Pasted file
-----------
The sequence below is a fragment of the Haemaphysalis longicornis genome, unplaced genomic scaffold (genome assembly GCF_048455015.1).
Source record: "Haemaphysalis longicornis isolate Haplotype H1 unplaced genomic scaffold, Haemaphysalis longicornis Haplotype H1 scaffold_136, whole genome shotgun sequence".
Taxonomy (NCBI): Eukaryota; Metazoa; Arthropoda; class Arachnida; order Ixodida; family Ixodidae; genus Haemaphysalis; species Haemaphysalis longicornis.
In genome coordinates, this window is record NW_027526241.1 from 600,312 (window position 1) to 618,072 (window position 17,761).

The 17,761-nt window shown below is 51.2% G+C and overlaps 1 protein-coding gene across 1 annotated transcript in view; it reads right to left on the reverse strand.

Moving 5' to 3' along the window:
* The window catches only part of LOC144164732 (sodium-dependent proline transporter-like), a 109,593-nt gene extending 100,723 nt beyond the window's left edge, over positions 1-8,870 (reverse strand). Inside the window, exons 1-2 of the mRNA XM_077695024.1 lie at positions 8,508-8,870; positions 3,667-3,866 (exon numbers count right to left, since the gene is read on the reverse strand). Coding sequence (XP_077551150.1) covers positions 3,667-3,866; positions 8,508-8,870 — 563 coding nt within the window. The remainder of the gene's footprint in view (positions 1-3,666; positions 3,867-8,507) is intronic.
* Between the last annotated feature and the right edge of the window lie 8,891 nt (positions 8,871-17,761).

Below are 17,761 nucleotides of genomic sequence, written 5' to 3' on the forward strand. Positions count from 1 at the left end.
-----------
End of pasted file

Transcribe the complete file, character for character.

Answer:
The sequence below is a fragment of the Haemaphysalis longicornis genome, unplaced genomic scaffold (genome assembly GCF_048455015.1).
Source record: "Haemaphysalis longicornis isolate Haplotype H1 unplaced genomic scaffold, Haemaphysalis longicornis Haplotype H1 scaffold_136, whole genome shotgun sequence".
Taxonomy (NCBI): Eukaryota; Metazoa; Arthropoda; class Arachnida; order Ixodida; family Ixodidae; genus Haemaphysalis; species Haemaphysalis longicornis.
In genome coordinates, this window is record NW_027526241.1 from 600,312 (window position 1) to 618,072 (window position 17,761).

The 17,761-nt window shown below is 51.2% G+C and overlaps 1 protein-coding gene across 1 annotated transcript in view; it reads right to left on the reverse strand.

Moving 5' to 3' along the window:
* The window catches only part of LOC144164732 (sodium-dependent proline transporter-like), a 109,593-nt gene extending 100,723 nt beyond the window's left edge, over positions 1-8,870 (reverse strand). Inside the window, exons 1-2 of the mRNA XM_077695024.1 lie at positions 8,508-8,870; positions 3,667-3,866 (exon numbers count right to left, since the gene is read on the reverse strand). Coding sequence (XP_077551150.1) covers positions 3,667-3,866; positions 8,508-8,870 — 563 coding nt within the window. The remainder of the gene's footprint in view (positions 1-3,666; positions 3,867-8,507) is intronic.
* Between the last annotated feature and the right edge of the window lie 8,891 nt (positions 8,871-17,761).

Below are 17,761 nucleotides of genomic sequence, written 5' to 3' on the forward strand. Positions count from 1 at the left end.